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A Ltd v CSARS (ITC 12697)

16 December 2012   (0 Comments)
Posted by: SAIT Technical
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The Tax Court delivered its judgment in the matter between A Ltd and CSARS on 16 November 2012.

Background facts

A Ltd was listed on the JSE and implemented an employee share incentive scheme during 2000 in terms of which shares in A Ltd would have had to be delivered to employees in future. A wholly-owned subsidiary, ALS, was set up to hold shares in A Ltd purchased on the open market through an interest-free loan from another A Ltd subsidiary.

In terms of section 89 of the previous Companies Act (1973), ALS could not own more than 10% of the issued shares of A Ltd.

A Ltd performed a share buy-back from ALS in 2004 in order for ALS not to exceed the 10% limit imposed by section 89.

On 29 August 2008, SARS issued an assessment in which Secondary Tax on Companies ("STC”) of R213 911 343.91 was raised inconsequence of dividend declarations which took place on 18 June 2004, 22 June 2004, 24 June 2004 and 11 January 2006. SARS, in effect, disallowed the exemptions from STC claimed by A Ltd in terms of Section 64B(5(f)) of the Act in respect of the dividends declared as such on the basis that the exemptions were claimed pursuant to a transaction, operation or scheme as contemplated in Section 103(1) of the Act. A Ltd’s objection to the assessment was disallowed and this appeal followed.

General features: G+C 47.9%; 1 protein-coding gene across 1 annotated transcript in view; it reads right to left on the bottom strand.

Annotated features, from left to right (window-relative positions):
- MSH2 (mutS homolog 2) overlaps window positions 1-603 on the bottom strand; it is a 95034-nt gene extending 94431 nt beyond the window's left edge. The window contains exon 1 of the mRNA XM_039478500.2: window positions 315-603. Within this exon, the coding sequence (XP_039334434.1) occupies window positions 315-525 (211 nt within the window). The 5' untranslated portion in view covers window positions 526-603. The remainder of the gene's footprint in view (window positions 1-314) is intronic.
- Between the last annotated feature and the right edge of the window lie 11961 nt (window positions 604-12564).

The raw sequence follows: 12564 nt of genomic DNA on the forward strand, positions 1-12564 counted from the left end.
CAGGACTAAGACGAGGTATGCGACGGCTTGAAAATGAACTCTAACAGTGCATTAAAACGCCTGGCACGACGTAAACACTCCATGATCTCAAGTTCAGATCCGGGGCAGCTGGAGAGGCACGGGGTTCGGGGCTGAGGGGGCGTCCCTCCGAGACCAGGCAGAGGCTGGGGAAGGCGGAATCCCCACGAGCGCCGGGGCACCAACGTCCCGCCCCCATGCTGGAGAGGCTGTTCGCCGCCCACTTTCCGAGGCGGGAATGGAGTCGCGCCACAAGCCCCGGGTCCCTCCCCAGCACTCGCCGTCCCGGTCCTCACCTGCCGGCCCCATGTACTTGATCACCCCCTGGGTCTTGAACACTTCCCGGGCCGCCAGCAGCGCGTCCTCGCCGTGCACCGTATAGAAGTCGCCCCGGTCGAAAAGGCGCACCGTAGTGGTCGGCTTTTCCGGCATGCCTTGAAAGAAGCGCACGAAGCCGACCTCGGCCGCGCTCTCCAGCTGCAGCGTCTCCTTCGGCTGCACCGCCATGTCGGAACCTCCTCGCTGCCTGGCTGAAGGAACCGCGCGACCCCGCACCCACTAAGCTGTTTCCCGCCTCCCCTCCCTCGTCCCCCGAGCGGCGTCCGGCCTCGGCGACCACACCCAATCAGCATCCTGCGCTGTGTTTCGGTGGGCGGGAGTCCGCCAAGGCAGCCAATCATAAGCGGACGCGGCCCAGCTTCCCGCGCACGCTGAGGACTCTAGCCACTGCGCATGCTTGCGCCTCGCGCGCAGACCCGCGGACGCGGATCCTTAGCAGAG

Issue

At issue in this appeal is whether Section 103 of the Income Tax Act applies to the purchase by A Ltd of its own shares from its subsidiary ALS.

Judgment

The court held that in order for section 103 to be applied, SARS had to establish the following:

1. that A Ltd engaged in atransaction, operation or scheme;

2. that the transaction had theeffectof avoiding or postponing liabilityfor tax;

3. that the transaction was entered into or carried out in a mannerwhich wouldnot normallybe employed forbona fidebusiness purposes other than obtaining a tax benefit; or created rights or obligations that would not normally be created between persons dealing at arm’s length under a transaction of the nature of the transaction in question; and

4. that the transaction was entered into or carried out solely or mainly for thepurposeof obtaining a tax benefit.

As SARS could not establish all of the above requirements, the appeal was upheld.



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